Never Let Me Down is considered to be the worst David Bowie album; he even said as much in an interview with Charlie Rose. Well guess what? I'm going to elicit rage and calls of putting me in a Greek restaurant with a sign on me reading "I'm A Turk" in saying that I place it high on my list of his albums. Go on, do something!
Bowie must have taken a cue from Eurythmics and gone for a harder edged sound like they did with Revenge. Well, the effort's one of consistency and definitely different from his other 1980's albums.
"Day-In Day-Out" captures the gritty life of a woman living on the edge until she pulls a shotgun and makes "the world aware she's an angry gal." I've associated this song too much with the video but it hasn't spoiled my liking this song.
"Time Will Crawl" is a bouncy but nihilistic three verses with differing themes. Uncaring government space experiments, chemical poisoning in the rivers that affects the local populace, and somebody who is either a psychopath or the same government man from verse one who is carrying out an experiment involving poison gas. Shades of Bhopal, 1984? The warm, warm breeze that melts metal and steel could be a reference to Chernobyl. And that line on making one's fingers disappear, could that also mean making one unable to feel anything, as in being jaded or disillusioned?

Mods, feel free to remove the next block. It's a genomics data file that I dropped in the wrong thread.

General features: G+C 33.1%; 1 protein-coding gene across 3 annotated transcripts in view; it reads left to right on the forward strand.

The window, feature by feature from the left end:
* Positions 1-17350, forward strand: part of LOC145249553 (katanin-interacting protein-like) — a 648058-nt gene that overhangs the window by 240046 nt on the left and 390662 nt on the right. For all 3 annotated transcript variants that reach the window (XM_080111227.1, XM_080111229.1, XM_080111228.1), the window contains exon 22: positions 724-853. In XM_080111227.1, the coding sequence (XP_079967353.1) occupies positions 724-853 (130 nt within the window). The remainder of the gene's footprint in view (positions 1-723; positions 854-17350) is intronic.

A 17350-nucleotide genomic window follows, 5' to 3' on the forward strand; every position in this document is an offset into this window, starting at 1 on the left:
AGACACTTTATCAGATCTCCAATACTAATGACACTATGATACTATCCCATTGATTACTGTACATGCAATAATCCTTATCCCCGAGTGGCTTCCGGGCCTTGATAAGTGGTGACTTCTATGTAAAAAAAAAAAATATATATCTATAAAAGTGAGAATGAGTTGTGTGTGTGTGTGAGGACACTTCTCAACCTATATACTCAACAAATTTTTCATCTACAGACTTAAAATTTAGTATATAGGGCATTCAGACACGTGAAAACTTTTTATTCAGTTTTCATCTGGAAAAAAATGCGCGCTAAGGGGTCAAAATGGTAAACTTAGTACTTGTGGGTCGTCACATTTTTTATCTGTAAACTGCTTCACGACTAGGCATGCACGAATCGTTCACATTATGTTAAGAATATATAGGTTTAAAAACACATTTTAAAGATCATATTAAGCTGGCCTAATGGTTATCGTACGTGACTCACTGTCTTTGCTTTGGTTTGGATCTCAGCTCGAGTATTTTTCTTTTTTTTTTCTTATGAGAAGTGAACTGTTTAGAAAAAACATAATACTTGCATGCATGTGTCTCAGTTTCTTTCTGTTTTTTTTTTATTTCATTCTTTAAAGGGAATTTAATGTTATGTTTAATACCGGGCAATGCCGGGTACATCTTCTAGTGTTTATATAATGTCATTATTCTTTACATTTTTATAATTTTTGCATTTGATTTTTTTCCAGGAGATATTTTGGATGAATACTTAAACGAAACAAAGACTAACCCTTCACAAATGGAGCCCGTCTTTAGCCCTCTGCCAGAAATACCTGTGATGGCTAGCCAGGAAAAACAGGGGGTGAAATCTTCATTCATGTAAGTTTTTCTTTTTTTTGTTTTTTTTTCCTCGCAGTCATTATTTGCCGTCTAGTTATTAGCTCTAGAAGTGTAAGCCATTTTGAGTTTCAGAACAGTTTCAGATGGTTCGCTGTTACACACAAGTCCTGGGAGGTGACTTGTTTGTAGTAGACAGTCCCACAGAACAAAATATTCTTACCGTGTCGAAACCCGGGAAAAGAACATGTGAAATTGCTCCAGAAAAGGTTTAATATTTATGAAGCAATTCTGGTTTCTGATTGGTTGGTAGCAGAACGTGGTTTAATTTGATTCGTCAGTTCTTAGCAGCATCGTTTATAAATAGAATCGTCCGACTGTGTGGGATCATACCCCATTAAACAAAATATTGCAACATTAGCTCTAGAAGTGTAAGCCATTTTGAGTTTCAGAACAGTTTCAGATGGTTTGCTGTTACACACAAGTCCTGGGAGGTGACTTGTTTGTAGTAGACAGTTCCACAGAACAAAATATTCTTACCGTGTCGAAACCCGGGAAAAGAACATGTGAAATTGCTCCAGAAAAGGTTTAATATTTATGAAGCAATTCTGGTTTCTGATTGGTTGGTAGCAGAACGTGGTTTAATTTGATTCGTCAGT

"Beat Of Your Dream" highlights Bowie's low vocals and it even has a catchy chorus to match, with a punchy brass and guitar section. And with a cool Frampton solo included in the last minute of the song. Or is that Alomar?
The title track is another standout track with its synthesizer and harmonica. Bowie sings in a higher register here and that works here.
Catchy and rocking is the theme for "Zeroes," "New York's In Love" and "'87 And Cry." In all three, especially the engaging "Zeroes," in which Bowie's vocals are strong and the guitar sometimes sounds like a sitar. I only say this because the musicians credits do not list a sitar player.
The spoken word story of "Glass Spider" and its synth-string and drumming musical section is not a waste of five-and-a-half minutes. The imagery of the spider's layered web of skeletons is intriguing. Wonder if this spider's a relative of those Martian spiders back in the 1970's.
The only song I'm not too crazy about is "Shining Star," which features a vocal rap from Mickey Rourke.
The 1999 remaster omitted the song "Too Dizzy," which was the penultimate song on the original rendition. I don't miss it that much.
Bowie gets guitar help not only from Carlos Alomar but from Peter Frampton. Robin Clark of Simple Minds does background vocal chores like she did on 1984's Tonight.